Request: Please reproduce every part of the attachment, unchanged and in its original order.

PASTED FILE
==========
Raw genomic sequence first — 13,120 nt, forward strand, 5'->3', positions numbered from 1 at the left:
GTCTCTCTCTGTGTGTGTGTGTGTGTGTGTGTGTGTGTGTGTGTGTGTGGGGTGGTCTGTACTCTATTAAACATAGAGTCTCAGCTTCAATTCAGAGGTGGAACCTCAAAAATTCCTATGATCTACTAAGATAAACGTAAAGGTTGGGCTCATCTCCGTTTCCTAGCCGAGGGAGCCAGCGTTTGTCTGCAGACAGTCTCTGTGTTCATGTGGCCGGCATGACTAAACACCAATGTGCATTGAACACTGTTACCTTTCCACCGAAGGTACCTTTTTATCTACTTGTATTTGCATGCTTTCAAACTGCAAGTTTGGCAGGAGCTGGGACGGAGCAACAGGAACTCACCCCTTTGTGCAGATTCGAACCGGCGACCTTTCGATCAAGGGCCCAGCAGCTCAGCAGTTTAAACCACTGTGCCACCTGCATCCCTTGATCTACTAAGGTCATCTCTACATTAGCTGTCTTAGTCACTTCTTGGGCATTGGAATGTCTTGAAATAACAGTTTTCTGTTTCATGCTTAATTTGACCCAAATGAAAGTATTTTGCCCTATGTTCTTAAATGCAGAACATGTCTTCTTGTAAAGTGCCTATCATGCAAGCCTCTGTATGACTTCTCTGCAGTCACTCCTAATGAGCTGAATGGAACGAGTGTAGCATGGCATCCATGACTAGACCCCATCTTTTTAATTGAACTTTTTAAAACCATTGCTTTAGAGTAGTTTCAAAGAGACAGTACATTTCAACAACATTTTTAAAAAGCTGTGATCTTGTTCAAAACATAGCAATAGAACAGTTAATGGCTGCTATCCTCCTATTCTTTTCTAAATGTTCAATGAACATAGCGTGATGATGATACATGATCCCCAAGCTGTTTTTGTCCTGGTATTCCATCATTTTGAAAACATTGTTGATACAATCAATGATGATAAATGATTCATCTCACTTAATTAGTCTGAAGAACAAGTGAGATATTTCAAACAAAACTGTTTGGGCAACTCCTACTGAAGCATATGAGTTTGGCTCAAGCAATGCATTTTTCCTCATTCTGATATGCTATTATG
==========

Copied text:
Raw genomic sequence first — 13,120 nt, forward strand, 5'->3', positions numbered from 1 at the left:
GTCTCTCTCTGTGTGTGTGTGTGTGTGTGTGTGTGTGTGTGTGTGTGTGGGGTGGTCTGTACTCTATTAAACATAGAGTCTCAGCTTCAATTCAGAGGTGGAACCTCAAAAATTCCTATGATCTACTAAGATAAACGTAAAGGTTGGGCTCATCTCCGTTTCCTAGCCGAGGGAGCCAGCGTTTGTCTGCAGACAGTCTCTGTGTTCATGTGGCCGGCATGACTAAACACCAATGTGCATTGAACACTGTTACCTTTCCACCGAAGGTACCTTTTTATCTACTTGTATTTGCATGCTTTCAAACTGCAAGTTTGGCAGGAGCTGGGACGGAGCAACAGGAACTCACCCCTTTGTGCAGATTCGAACCGGCGACCTTTCGATCAAGGGCCCAGCAGCTCAGCAGTTTAAACCACTGTGCCACCTGCATCCCTTGATCTACTAAGGTCATCTCTACATTAGCTGTCTTAGTCACTTCTTGGGCATTGGAATGTCTTGAAATAACAGTTTTCTGTTTCATGCTTAATTTGACCCAAATGAAAGTATTTTGCCCTATGTTCTTAAATGCAGAACATGTCTTCTTGTAAAGTGCCTATCATGCAAGCCTCTGTATGACTTCTCTGCAGTCACTCCTAATGAGCTGAATGGAACGAGTGTAGCATGGCATCCATGACTAGACCCCATCTTTTTAATTGAACTTTTTAAAACCATTGCTTTAGAGTAGTTTCAAAGAGACAGTACATTTCAACAACATTTTTAAAAAGCTGTGATCTTGTTCAAAACATAGCAATAGAACAGTTAATGGCTGCTATCCTCCTATTCTTTTCTAAATGTTCAATGAACATAGCGTGATGATGATACATGATCCCCAAGCTGTTTTTGTCCTGGTATTCCATCATTTTGAAAACATTGTTGATACAATCAATGATGATAAATGATTCATCTCACTTAATTAGTCTGAAGAACAAGTGAGATATTTCAAACAAAACTGTTTGGGCAACTCCTACTGAAGCATATGAGTTTGGCTCAAGCAATGCATTTTTCCTCATTCTGATATGCTATTATG